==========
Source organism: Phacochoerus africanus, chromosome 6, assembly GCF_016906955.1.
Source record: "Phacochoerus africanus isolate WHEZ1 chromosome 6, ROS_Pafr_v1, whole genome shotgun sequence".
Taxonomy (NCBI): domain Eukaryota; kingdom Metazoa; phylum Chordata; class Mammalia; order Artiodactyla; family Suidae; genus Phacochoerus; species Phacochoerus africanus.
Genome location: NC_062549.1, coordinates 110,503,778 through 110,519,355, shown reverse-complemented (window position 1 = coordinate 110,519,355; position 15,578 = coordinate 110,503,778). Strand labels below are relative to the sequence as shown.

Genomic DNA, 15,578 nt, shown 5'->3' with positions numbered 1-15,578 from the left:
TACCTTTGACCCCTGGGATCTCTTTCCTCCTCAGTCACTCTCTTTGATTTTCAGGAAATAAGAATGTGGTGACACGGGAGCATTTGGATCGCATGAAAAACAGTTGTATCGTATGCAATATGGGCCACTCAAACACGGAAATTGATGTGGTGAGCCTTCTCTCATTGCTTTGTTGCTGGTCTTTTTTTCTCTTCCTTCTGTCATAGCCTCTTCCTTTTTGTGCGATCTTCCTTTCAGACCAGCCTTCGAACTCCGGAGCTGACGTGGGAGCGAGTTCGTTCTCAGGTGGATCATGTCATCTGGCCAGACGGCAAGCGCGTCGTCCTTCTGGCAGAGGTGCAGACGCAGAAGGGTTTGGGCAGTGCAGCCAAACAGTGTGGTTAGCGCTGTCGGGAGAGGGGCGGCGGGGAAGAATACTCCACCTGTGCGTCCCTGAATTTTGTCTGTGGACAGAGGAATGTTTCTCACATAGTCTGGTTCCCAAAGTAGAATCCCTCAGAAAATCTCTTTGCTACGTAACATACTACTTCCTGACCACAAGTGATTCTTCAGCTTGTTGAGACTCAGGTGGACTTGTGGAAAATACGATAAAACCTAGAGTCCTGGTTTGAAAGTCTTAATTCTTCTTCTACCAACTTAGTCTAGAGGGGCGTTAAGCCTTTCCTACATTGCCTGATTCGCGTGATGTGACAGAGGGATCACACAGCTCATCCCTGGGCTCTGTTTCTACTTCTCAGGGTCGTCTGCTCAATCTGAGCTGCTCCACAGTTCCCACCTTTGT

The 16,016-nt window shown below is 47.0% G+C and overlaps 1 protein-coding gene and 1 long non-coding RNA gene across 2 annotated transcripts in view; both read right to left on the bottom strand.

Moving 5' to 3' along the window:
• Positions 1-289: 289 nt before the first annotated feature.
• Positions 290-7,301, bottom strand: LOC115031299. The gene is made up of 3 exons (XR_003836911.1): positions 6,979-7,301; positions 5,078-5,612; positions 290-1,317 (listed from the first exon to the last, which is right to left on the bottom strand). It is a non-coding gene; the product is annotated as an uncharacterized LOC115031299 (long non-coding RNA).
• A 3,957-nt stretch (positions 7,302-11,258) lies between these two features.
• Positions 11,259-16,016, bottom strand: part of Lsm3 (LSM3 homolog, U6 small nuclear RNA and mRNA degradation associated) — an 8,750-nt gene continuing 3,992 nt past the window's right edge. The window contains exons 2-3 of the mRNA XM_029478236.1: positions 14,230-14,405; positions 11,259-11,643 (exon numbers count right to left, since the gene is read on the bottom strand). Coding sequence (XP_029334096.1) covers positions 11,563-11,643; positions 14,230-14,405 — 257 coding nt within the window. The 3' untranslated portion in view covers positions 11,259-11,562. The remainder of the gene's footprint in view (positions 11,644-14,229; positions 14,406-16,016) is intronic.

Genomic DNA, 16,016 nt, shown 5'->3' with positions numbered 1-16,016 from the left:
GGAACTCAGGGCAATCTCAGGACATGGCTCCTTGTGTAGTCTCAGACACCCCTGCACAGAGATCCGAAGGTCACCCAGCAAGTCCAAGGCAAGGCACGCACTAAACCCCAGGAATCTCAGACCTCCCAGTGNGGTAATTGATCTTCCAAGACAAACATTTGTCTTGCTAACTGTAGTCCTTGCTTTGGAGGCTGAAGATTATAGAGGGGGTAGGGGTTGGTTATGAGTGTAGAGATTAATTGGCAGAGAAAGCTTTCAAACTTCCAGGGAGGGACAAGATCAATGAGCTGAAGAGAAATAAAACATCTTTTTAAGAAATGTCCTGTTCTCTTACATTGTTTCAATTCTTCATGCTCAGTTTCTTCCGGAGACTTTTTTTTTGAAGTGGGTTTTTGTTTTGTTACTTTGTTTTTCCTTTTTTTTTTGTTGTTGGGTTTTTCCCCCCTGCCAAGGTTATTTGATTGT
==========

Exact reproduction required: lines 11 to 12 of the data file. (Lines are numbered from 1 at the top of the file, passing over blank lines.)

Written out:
• A 3,957-nt stretch (positions 7,302-11,258) lies between these two features.
• Positions 11,259-16,016, bottom strand: part of Lsm3 (LSM3 homolog, U6 small nuclear RNA and mRNA degradation associated) — an 8,750-nt gene continuing 3,992 nt past the window's right edge. The window contains exons 2-3 of the mRNA XM_029478236.1: positions 14,230-14,405; positions 11,259-11,643 (exon numbers count right to left, since the gene is read on the bottom strand). Coding sequence (XP_029334096.1) covers positions 11,563-11,643; positions 14,230-14,405 — 257 coding nt within the window. The 3' untranslated portion in view covers positions 11,259-11,562. The remainder of the gene's footprint in view (positions 11,644-14,229; positions 14,406-16,016) is intronic.